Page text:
... or, "just because you're paranoid, it doesn't mean they're not out to get you."
I confess: I'm blogging this particular bit of trivia not only because I find it interesting and instructive, but because I want to cover my own ass. I've been performing some ... interesting ... web searches, and when I say "interesting," I mean "the kind of searches that I'm afraid might make me a 'person of interest' if Uncle Sugar really does eavesdrop on Internet activities." If a bunch of masked thugs with guns and "DEA" on their shirts show up at my house, I want to have things on the record beforehand.
So, it goes like this: My significant other received a prescription awhile back for hydrocodone, an opiate-based painkiller (the original brand of this stuff was Vicodin).
Being the mordbid type, and also preferring to know just what is in our medicine cabinet in case the kids get into it or something, I noted the prescription and decided to find out just how bad this stuff is. Specifically, how much does it take to kill you? So, I headed on over to Google and punched in "hydrcodone LD50." LD50 is an acronym for "Lethal Dose 50," and refers to how much of a particular chemical it takes to kill 50% of the people who ingest that amount. It's a good thing to know, if you know what I mean. It lets me know, for example, what to do if one of the kids manages to climb high enough to get into the medicine cabinet (which they can both do no matter how high that medicine cabinet is), and if they manage to pick the "wrong" drug (which, in a given amount, could be any of them from aspirin on up), and if they manage to get off the childproof cap (you're kidding, right? When I have a problem opening a medicine bottle, I yell for the six-year-old). Should I should be racing to the ER with them or just raising the roof with them about how one never takes a pill without Mommy or Daddy knowing?
I was relieved to find that the LD50 of hydrocodone is huge -- as best I can tell, something on the order of 375 milligrams of the drug for every kilogram of body weight. For a 40 pound kid, that would mean almost seven grams of the stuff. The prescription was for 20 tablets, each containing a whopping five milligrams of hydrocodone. In other words, if I had four bottles of it, I could reasonably expect to have half a chance of killing a 2.2 pound premature baby.
Yeah, I know -- I worry too much. So sue me. But there's more ...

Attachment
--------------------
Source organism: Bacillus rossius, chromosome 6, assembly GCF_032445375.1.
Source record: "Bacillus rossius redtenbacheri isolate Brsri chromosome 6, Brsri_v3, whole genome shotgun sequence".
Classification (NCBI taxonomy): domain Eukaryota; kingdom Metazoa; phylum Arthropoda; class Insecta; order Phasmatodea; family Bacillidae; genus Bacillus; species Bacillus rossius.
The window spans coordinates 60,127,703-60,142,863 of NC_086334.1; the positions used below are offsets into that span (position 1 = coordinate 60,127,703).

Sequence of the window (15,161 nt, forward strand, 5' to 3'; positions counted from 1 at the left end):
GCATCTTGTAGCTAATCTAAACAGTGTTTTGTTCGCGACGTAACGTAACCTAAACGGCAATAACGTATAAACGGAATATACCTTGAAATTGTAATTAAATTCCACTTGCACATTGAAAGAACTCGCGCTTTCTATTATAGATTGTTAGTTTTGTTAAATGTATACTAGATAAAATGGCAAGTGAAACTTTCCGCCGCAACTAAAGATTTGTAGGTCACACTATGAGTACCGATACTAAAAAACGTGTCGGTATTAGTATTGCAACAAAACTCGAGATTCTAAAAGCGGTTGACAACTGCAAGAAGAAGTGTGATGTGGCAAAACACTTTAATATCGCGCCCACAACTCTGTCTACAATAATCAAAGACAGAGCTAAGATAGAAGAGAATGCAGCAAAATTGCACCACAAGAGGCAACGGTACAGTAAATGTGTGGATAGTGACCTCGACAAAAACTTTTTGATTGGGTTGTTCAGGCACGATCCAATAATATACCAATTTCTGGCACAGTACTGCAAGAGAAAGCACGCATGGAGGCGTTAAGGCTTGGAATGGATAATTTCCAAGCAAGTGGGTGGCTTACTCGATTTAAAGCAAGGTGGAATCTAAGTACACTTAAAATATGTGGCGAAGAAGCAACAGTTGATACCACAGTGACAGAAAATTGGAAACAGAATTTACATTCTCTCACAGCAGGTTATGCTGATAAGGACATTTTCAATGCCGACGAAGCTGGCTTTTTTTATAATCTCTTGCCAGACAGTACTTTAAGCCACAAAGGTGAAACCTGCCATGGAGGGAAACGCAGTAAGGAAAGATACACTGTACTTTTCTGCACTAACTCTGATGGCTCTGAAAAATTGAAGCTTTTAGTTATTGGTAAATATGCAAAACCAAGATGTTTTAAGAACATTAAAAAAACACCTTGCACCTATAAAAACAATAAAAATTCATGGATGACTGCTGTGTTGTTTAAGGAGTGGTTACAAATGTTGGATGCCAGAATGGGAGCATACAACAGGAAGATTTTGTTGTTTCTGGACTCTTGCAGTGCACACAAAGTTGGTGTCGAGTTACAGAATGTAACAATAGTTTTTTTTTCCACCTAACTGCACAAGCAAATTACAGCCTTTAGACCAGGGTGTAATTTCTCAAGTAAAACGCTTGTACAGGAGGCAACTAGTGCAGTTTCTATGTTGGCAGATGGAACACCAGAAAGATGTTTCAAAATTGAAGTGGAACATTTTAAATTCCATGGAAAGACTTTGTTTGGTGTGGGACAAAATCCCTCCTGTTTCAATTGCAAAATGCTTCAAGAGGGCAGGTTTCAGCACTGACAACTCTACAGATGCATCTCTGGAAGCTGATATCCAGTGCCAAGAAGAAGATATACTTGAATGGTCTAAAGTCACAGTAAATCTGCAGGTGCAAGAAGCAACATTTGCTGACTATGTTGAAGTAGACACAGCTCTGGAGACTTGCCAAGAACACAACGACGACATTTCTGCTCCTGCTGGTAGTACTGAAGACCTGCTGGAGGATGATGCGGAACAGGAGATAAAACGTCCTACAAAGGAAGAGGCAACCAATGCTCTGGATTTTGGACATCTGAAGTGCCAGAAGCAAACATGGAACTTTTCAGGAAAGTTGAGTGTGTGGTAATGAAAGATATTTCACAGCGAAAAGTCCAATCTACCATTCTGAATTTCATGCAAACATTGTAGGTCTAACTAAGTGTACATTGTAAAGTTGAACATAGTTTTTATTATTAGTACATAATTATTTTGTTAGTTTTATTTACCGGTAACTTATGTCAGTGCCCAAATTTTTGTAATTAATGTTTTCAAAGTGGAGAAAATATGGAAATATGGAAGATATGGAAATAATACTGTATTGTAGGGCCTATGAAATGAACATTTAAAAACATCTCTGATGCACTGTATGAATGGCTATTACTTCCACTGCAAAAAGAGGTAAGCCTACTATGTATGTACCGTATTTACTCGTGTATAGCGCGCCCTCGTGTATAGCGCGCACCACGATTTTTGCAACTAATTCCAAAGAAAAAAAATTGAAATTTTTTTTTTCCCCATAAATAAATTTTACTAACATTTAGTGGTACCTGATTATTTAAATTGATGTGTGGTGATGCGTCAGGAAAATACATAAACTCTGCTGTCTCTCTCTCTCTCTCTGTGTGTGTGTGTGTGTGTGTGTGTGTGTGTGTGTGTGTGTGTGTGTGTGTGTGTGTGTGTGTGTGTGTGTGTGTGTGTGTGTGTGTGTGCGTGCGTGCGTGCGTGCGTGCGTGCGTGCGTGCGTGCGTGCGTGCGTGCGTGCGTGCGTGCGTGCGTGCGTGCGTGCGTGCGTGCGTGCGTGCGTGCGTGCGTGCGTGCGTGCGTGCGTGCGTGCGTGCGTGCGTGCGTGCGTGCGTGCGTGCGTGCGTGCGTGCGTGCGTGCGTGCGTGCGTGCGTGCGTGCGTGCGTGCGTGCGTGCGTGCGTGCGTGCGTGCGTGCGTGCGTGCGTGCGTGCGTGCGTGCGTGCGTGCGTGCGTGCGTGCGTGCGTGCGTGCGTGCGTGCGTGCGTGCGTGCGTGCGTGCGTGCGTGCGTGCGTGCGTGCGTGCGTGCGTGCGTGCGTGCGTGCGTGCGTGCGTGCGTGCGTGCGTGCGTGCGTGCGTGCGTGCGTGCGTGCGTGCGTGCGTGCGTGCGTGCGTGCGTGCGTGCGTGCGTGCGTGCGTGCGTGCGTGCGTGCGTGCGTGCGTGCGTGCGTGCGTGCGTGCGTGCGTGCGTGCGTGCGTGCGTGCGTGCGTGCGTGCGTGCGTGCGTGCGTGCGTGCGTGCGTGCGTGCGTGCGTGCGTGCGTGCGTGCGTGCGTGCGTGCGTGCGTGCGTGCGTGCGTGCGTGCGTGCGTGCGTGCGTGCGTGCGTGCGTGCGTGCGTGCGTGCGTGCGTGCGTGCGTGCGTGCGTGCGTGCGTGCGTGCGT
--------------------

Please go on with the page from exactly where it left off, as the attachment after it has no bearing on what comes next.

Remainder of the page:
When I looked at the bottle, I realized that this was not a bottle of five milligram hydrocodone tablets, but a bottle of "five milligram hydrocodone/500mg APAP" tablets. So, uh, what the hell is this APAP stuff? Back to Google.
APAP is acetaminophen (the stuff in Tylenol, a non-prescription analgesic) -- and the search results made it pretty clear why the stuff is combined in pill form with hydrocodone. There are numerous web pages dedicated to performing what's called a "water extraction" to separate the hydrocodone from the acetaminophen so that one can get high on the former without the latter causing one's liver to go berserk. No, I'm not going to duplicate those instructions. If you want to be a junkie, you'll have to do the legwork to be a healthy (or at least surviving) junkie yourself.
The LD50 of acetaminophen is pretty high, too -- I came across a bunch of conflicting estimates, but it looks like somewhere in the neighborhood of 800 milligrams per kilogram of body weight ... but far smaller doses, especially if repeated, can cause severe liver damage.
This is the FUBAR logic of the drug warriors: "We regard recreational drug use as harmful to people, and we don't want people to hurt themselves. So, if they engage in behavior that might hurt themselves, why, we'll just make damn sure that, uh, they really hurt themselves."
The DEA's "schedules" -- drug classifications -- make hydrocodone more easily available as the accompanying acetaminophen content goes up, and less easily available as it goes down. I read a few contentions that the mixture was for "effectiveness ..." but surely physicians would prefer flexibility to prescribe X milligrams of one drug and Y milligrams of another, instead of having a pre-determined ratio forced on them in the manufacturing process. No, this is about deterring junkies.
It doesn't work, of course -- recreational users just perform their "water extractions" and go about the business of getting high. All it does is add an additional layer of risk for non-recreational users who may need the relief that hydrocodone offers, but who may already have (or could develop) liver function problems and most manifestly do not need acetaminophen in their diet.
I do my best to keep medicines well out of reach of my kids and to teach them to never put pills in their mouths unless they've been told to by the doctor/Mommy/Daddy. But with this particular prescription, the drug thugs have changed a potential case of "don't you feel awful and dopey and don't ever do that again" to a potential case of "Jesus, I hope we can get this kid to the ER before he dies and before his liver is so far gone that he requires a transplant."
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